Which leaves the issue of whether the divorce should be prevented where it causes ‘substantial financial or other hardship’ to the party who did not commence the divorce. Such a provision was included in the 1996 Act. In a sense this is something of a ‘non-issue’, as we have a similar provision already and the number of cases where the divorce is prevented is incredibly small. Accordingly, I’m going to say that I have no particular view upon the matter one way or the other, so long as any such provision keeps the number of ‘prevented divorces’ to the absolute minimum necessary.

As Marilyn Stowe said, no-fault divorce is fine, but the devil is in the detail. Let us hope that if the next government takes on the challenge of reform again, it gets that detail right this time.

Author: John Bolch

John Bolch often wonders how he ever became a family lawyer. He no longer practises, but has instead earned a reputation as one of the UK's best-known family law bloggers.

Comments(4)

  1. Andrew says:

    Should divorce be held up while the finances are sorted out?

    Only if the Respondent – or whatever we are to call the party who did not apply for the divorce – so applies and then only if that party does not waste time and gets on with it.

    The applicant should not be allowed to blow hot and cold; if you apply for a divorce it should be assumed that you want one. In that context I point out that two-thirds of all petitioners are women,

    The court should have an overriding power to make the divorce final at once.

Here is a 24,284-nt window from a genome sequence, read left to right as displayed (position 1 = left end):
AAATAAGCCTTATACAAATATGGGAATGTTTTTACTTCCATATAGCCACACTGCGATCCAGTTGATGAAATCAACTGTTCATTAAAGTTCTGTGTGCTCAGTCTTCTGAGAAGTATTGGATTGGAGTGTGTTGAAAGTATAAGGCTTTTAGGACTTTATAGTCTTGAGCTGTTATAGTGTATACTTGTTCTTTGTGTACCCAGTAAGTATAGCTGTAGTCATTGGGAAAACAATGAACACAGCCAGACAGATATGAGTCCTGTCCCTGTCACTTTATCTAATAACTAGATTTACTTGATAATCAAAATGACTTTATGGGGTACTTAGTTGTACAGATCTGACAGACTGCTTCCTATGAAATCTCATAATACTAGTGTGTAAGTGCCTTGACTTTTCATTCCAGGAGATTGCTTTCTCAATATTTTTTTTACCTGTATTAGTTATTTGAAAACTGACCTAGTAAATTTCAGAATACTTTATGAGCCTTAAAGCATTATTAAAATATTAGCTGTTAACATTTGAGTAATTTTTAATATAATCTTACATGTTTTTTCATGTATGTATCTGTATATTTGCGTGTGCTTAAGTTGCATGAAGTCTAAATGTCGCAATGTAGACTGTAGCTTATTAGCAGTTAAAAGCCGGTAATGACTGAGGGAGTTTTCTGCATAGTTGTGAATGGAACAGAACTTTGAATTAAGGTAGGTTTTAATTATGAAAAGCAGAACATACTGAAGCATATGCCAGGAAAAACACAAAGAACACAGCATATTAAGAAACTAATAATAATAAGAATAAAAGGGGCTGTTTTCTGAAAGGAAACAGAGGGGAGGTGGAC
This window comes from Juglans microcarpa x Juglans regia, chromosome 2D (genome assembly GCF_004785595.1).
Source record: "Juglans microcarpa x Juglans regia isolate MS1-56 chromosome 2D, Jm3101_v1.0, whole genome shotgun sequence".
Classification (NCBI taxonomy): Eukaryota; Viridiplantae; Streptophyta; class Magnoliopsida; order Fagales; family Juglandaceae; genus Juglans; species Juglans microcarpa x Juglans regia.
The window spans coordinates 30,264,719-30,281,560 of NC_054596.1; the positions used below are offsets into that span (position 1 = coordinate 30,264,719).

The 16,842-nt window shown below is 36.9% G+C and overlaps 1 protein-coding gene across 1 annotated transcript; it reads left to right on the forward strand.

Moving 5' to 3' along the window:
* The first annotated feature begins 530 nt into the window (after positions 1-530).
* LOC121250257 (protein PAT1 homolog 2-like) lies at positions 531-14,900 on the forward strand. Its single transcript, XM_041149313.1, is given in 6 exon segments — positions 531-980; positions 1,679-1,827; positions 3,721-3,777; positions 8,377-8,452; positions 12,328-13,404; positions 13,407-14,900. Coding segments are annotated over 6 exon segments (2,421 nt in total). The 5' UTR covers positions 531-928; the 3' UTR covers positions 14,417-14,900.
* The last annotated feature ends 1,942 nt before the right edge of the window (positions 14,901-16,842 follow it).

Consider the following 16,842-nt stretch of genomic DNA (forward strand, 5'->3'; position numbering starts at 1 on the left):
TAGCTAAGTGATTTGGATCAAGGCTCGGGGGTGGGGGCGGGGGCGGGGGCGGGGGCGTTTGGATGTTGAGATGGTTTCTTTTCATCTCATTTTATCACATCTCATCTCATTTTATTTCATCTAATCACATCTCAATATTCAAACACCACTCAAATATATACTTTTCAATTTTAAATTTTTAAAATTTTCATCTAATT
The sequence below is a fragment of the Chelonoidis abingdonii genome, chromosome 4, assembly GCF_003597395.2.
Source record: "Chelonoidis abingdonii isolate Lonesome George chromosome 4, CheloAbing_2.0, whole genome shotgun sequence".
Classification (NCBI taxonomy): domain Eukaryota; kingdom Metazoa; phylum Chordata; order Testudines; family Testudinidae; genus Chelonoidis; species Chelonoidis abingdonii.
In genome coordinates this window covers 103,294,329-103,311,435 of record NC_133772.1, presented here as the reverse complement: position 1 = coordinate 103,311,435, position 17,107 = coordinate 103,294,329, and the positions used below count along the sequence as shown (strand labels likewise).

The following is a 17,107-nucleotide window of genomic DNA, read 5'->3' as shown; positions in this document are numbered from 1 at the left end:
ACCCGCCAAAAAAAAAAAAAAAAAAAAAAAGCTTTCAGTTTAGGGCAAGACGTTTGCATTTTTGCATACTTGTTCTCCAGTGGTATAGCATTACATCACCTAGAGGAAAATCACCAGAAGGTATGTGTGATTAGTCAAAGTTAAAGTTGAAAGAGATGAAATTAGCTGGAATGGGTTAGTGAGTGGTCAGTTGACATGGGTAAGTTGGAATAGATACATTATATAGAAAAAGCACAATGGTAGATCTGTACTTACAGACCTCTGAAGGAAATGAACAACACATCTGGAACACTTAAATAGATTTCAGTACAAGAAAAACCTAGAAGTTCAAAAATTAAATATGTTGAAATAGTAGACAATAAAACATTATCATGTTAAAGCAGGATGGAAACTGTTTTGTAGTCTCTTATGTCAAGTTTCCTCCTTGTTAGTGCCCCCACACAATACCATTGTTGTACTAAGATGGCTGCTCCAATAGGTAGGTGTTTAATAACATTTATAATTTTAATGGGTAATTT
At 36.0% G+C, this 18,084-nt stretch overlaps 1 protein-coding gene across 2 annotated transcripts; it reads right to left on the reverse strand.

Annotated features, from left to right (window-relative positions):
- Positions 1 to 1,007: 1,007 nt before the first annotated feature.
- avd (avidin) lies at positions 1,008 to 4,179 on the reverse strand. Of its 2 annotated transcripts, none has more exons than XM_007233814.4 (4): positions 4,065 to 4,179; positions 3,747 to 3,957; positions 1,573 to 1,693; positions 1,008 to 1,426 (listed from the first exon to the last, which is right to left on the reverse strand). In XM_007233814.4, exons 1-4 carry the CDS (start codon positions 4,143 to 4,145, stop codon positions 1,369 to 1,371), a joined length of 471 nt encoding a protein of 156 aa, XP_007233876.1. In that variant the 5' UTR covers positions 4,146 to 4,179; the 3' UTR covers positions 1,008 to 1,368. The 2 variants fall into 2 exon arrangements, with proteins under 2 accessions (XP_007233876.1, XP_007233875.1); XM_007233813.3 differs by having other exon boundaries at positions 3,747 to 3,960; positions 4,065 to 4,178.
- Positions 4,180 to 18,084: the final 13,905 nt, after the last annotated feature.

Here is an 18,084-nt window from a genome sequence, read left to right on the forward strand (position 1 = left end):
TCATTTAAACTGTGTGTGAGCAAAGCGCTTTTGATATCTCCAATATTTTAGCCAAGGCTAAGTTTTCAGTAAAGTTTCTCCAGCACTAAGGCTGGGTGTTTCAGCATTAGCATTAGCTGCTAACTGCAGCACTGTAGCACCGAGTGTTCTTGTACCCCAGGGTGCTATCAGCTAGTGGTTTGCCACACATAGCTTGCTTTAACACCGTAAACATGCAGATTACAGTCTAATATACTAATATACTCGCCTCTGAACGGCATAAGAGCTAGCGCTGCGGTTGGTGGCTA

Finally, I would want to preserve the effect of the Divorce (Religious Marriages) Act 2002.

  2. Nordic says:

    John,
    I agree entirely that no-fault divorce is the (only) way to go. I also think that you (and even more so Marilyn) overdo the number of Devils that actually reside in the details.
    .
    Firstly, in many of the jurisdictions that surround us, no-fault has been the standard for decades, so there is plenty of examples to study. Of course, most of these have well defined property rights which make sorting out finances a much quicker, easier and infinitely cheaper process. Nonetheless, even with our torturous financial relief process, I fail to see why dealing with finances post divorce is such an issue. We do exactly this whenever someone dies (albeit on death we actually do have a robust property rights regime also in this jurisdiction). Finally, you are of course right that arrangements for children change. Hence, any judgement which is based on a static vision of where the kids live at the time of divorce is obviously a hostage to fortune.
    .
    This is not so difficult. Most of the potential Devils reflect other serious flaws in our family law. These self-manufactured problems must not be allowed to become an excuse for finally dispensing with notions of fault which belong in Queen Victoria’s time.

  3. Dr. Nigel Miles says:

    Incompatibility is the word you are looking for….why all the “spiel”?

  4. John Macfie says:

    While Scotland (one of the so-called other jurisdictions?) retains adultery and unreasonable behaviour as grounds for divorce, the vast majority of divorces are based on one years separation and the consent of both parties, or two years separation will-he-nil-he. This is no-fault divorce in all but name.

    In Scotland, too, you must satisfy the court that adequate arrangements for the care and upbringing of the children before you can get decree of divorce, and you must have settled financial issues, so there can be no protracted, expensive and time-consuming drawing-out of issues. In practice nearly all questions of finance and children are agreed between parties during the period of separation before proceedings are commenced, so the whole thing is clean and efficient, with minimal court intervention and expense.

    I have always been puzzled by the English disjunction of divorce and financial relief, as it strikes me as a recipe for lengthy and unnecessary legal involvement, with little incentive to shorten and rationalise the dispute resolution process.